Our Lord Jesus Christ, at this late hour in the witness of His own in the world which crucified Him, would call our attention to the truth of His coming again. This is the Christian hope. Believers have an appointed witness, a responsible life, but they are destined for glory. God has chosen them to "obtain the salvation which is in Christ Jesus with eternal glory" (2 Timothy 2:10). Christ has "died for us, that, whether we wake or sleep, we should live together with him" (1 Thessalonians 5:10). This is our prospect, not only to go to heaven, not only to reign with Him in His Kingdom, but to "live together with Him." We are going to "see Him as He is" (1 John 3:2).
We have not seen Him, as did the apostles, as He was. We learn of Him as He was, in the meekness, grace and charm, of His pathway through this sin-benighted world in the record of holy, and imperishable gospels. But we are going to "see Him as He is." Not then as the humbled One, but as the glorified One, and we shall then be "like Him."
Then shall the spiritual aspirations of all saints be realized at the rapture, in a moment, in the twinkling of an eye, for He shall then come for His own. He has loved them — the cross is the witness of this — and that love has followed them all the way, through everything. The blessedness of its consummation shall be known when He has all believers with Himself.
"Christ also loved the church, and gave Himself for it; that He might sanctify and cleanse it with the washing of water by the Word, that He might present it to Himself a glorious church, not having spot or wrinkle, or any such thing; but that it should be holy and without blemish" (Ephesians 5:25-27).
How wonderful that love which procured the church by His dying! The day of preparation for the glory is hastening to its blessed conclusion; then shall He present it to Himself for the satisfaction of His loving heart. Then shall all those who have believed on Him to the saving of their precious souls be affected by His transforming and translating power. Those who have fallen asleep "through Jesus," with all those who "are alive and remain unto His coming," shall be caught up to meet Him and to be for ever with Him. May we be helped then, in this consideration of the truth of His coming again while we wait for Him with expectant hearts.
The first direct statement that He would come again for his own is in John 14:1-3. There He promised to come for His own that they might be with Him where He is. Let us note He has plainly said, "and if I go and prepare a place for you, I will come again (I am coming again, N. Tr.) and receive you unto Myself." Not just that He would come at some time in the distant future, but from the moment of His going away He is the Coming One. Immediate and constant expectation of His coming again was to mark the faith of those who should be left here during His absence from this Christ-rejecting world. Notice, this is not His "coming to" His own, as in verse 18, blessed though this is; nor is it their going to be with Him at death as in Philippians 1:23. This is His Personal return for them. Nor is He coming only for those believers to whom he spoke in John 14. His wonderful prayer to the Father in John 17:20 warrants the application of the truth of His coming again to all who believe on Him, from Pentecost to the Rapture. He prayed not only for the apostles but for those also who should believe on Him through their word. Also, in that wonderful prayer, He desired of the Father that those whom the Father had given Him should "be with me where I am."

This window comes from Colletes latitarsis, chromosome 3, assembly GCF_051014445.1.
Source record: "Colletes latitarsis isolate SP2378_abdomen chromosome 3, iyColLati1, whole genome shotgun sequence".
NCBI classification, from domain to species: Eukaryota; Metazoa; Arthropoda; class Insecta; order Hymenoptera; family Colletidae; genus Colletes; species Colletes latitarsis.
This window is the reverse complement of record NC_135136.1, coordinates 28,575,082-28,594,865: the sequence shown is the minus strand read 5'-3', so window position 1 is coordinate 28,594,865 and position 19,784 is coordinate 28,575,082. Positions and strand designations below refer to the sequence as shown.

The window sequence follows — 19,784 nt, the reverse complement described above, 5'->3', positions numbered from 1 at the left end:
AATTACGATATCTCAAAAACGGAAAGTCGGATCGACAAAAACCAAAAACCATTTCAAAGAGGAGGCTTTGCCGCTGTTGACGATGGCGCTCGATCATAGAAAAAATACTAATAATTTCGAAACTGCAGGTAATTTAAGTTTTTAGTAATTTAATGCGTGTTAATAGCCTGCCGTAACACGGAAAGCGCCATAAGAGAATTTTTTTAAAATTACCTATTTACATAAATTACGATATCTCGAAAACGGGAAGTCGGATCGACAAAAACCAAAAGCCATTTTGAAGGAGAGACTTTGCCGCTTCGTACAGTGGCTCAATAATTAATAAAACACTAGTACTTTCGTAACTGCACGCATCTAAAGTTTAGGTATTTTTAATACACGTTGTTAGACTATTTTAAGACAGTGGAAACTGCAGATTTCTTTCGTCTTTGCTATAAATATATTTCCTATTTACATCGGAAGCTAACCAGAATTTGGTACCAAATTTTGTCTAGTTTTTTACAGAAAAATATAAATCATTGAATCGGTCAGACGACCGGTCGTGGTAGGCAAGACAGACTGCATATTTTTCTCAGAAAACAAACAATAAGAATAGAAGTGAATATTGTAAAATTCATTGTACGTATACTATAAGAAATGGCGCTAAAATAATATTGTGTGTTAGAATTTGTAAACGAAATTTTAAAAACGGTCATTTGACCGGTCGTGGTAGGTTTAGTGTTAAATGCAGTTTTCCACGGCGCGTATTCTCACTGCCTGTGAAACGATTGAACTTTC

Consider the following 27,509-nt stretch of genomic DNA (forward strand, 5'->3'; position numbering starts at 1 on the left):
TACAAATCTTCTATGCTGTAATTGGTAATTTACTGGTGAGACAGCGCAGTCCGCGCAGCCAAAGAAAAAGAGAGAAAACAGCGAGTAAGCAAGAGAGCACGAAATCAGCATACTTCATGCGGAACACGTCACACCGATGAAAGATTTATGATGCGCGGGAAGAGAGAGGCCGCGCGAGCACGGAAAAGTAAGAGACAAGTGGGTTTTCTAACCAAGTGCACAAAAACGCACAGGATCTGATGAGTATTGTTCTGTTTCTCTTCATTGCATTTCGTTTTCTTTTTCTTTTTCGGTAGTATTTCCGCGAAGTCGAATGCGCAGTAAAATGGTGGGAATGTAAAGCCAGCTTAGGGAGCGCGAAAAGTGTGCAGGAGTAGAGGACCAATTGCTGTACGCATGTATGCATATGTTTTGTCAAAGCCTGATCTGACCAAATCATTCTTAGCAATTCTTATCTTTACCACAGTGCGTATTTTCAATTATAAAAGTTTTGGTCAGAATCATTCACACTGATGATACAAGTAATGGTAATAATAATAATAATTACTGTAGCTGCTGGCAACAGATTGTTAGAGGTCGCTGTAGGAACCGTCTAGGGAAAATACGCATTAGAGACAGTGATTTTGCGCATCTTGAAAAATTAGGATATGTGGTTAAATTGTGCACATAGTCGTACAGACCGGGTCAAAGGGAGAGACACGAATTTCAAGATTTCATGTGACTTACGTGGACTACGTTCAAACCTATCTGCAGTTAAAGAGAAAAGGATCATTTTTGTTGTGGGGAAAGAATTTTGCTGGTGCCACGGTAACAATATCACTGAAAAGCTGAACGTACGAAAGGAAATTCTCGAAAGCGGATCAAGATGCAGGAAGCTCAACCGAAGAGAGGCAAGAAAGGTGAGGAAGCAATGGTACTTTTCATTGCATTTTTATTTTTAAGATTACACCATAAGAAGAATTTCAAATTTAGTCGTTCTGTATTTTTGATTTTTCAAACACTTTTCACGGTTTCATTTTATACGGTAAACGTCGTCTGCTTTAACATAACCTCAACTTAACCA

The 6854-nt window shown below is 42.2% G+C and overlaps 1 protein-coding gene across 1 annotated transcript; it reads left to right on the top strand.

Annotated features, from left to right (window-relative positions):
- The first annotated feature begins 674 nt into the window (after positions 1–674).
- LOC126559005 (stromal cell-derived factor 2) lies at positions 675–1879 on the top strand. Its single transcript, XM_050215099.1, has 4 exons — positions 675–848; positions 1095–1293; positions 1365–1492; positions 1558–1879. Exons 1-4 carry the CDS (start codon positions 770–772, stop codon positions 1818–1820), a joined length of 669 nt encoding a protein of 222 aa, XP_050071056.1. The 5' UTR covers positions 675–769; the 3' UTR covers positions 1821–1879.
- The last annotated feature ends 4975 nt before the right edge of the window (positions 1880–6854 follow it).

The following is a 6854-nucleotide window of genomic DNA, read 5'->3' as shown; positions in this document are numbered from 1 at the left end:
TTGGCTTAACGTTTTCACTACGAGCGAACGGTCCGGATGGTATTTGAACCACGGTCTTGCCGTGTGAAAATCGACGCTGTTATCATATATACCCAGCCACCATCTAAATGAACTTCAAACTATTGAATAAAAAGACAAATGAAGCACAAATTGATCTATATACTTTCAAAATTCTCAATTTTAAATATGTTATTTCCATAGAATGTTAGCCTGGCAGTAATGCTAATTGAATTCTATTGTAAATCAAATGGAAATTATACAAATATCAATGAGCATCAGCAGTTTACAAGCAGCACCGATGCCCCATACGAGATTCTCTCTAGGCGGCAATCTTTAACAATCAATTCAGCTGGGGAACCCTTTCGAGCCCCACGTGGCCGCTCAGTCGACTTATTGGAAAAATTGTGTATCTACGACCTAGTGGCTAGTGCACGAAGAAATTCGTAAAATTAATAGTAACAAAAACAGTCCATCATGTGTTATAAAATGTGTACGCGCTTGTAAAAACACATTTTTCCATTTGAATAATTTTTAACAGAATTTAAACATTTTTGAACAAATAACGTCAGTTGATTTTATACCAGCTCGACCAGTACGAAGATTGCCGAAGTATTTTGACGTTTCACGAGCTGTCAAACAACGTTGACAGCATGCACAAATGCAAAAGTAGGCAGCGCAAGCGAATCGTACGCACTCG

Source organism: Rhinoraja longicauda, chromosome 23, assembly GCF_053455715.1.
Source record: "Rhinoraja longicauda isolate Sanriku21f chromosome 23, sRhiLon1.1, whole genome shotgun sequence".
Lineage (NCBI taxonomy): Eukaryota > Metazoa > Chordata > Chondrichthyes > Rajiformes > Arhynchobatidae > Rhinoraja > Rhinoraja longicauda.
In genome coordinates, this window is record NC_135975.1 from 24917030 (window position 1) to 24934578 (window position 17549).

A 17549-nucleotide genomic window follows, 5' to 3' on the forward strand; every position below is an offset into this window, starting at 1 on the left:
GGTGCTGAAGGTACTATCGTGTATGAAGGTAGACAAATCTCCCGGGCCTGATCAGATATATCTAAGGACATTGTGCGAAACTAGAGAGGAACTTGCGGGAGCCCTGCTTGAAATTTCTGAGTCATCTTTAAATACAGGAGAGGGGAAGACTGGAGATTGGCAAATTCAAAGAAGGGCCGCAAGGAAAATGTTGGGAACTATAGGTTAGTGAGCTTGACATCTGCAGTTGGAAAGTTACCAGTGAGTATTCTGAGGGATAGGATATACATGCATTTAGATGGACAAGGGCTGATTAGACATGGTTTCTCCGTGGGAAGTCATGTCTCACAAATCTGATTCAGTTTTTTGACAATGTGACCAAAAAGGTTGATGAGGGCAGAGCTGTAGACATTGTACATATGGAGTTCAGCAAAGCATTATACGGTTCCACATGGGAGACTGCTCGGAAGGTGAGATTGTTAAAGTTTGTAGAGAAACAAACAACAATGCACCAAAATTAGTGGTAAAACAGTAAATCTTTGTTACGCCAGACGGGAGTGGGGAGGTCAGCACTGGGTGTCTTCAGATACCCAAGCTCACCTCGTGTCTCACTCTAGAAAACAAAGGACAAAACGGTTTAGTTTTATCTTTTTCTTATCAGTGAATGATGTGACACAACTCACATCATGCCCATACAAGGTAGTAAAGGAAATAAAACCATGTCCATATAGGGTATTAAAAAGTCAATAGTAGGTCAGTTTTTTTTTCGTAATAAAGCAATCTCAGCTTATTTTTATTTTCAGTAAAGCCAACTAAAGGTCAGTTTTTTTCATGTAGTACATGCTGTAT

John 21:22 suggests that while some might not continue here on earth until His coming again, others might. He is coming and His own who tarry until then will be caught up in company with all the resurrected saints to meet and to be with Him. What a meeting that will be when faith gives place to sight — when hope shall be realized.
As described in Luke 24:51 and Acts 1:9, His disciples beheld Him being taken up into heaven at the close of forty days after His resurrection. During that time, "He shewed Himself alive after His passion by many infallible proofs," also speaking to them "of the things pertaining to the kingdom of God." He promised to send down from heaven the Holy Ghost by whose power, for a period of unstated duration, His witnesses should testify in "Jerusalem, and in all Judea, and in Samaria, and unto the uttermost part of the earth." Then the Lord would "so come in like manner as ye have seen Him go into heaven" (Acts 1:11).
Note — a cloud received Him out of their sight, was this the cloud of glory which had enveloped the scene of His transfiguration on the holy Mount? See Luke 9 and 2 Peter 1.
1 Thessalonians 4:16, 17 transcends the angelic declaration as to His coming again. He would descend from heaven and the Rapture (the catching up of the saints) would take place. Then they shall be all caught up together, "in the clouds, to meet the Lord in the air; and so shall we ever be with the Lord." According to Acts 17, the apostle Paul spent at least a fortnight (covering three sabbath days) at Thessalonica opening and alleging, from the Scriptures, "that Christ must needs have suffered, and risen again from the dead; and that this Jesus, whom I preach unto you, is Christ." Some from among the Jews believed his report, and also a great multitude from among the devout Greeks. These consorted with Paul and Silas. How blessed that privilege and what a test to the reality of their faith, to associate with the heralds of the gospel. Persecution was immediately stirred up. The gospel is in affliction in the world, as were its preachers — following thus, their rejected Lord and Saviour.
We learn from 1 Thessalonians 1, that the truth of the second coming of our Lord Jesus Christ formed such an integral part of Paul's preaching that the believers "turned to God from idols to serve the living and true God; and to wait for His Son from heaven . . even Jesus, which delivered us from the wrath to come." They were so affected by the truth that Paul remembered "without ceasing their work of faith, and labour of love, and patience of hope in our Lord Jesus Christ" (1 Thessalonians 1:3).